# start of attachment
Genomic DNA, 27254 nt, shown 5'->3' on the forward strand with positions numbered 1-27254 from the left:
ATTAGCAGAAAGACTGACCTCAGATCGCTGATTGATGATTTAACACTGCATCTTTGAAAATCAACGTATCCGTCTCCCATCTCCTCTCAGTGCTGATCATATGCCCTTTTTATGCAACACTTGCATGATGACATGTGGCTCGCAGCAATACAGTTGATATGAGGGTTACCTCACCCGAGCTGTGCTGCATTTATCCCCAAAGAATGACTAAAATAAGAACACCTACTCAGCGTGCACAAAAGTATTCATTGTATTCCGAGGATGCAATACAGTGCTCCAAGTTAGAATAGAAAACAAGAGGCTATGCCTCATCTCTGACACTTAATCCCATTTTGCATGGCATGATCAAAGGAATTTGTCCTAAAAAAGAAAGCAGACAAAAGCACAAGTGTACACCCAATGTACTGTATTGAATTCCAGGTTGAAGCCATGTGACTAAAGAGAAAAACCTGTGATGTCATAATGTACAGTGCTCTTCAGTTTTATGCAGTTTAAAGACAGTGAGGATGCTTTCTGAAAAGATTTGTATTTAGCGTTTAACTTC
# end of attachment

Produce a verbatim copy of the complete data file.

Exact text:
Genomic DNA, 27254 nt, shown 5'->3' on the forward strand with positions numbered 1-27254 from the left:
ATTAGCAGAAAGACTGACCTCAGATCGCTGATTGATGATTTAACACTGCATCTTTGAAAATCAACGTATCCGTCTCCCATCTCCTCTCAGTGCTGATCATATGCCCTTTTTATGCAACACTTGCATGATGACATGTGGCTCGCAGCAATACAGTTGATATGAGGGTTACCTCACCCGAGCTGTGCTGCATTTATCCCCAAAGAATGACTAAAATAAGAACACCTACTCAGCGTGCACAAAAGTATTCATTGTATTCCGAGGATGCAATACAGTGCTCCAAGTTAGAATAGAAAACAAGAGGCTATGCCTCATCTCTGACACTTAATCCCATTTTGCATGGCATGATCAAAGGAATTTGTCCTAAAAAAGAAAGCAGACAAAAGCACAAGTGTACACCCAATGTACTGTATTGAATTCCAGGTTGAAGCCATGTGACTAAAGAGAAAAACCTGTGATGTCATAATGTACAGTGCTCTTCAGTTTTATGCAGTTTAAAGACAGTGAGGATGCTTTCTGAAAAGATTTGTATTTAGCGTTTAACTTC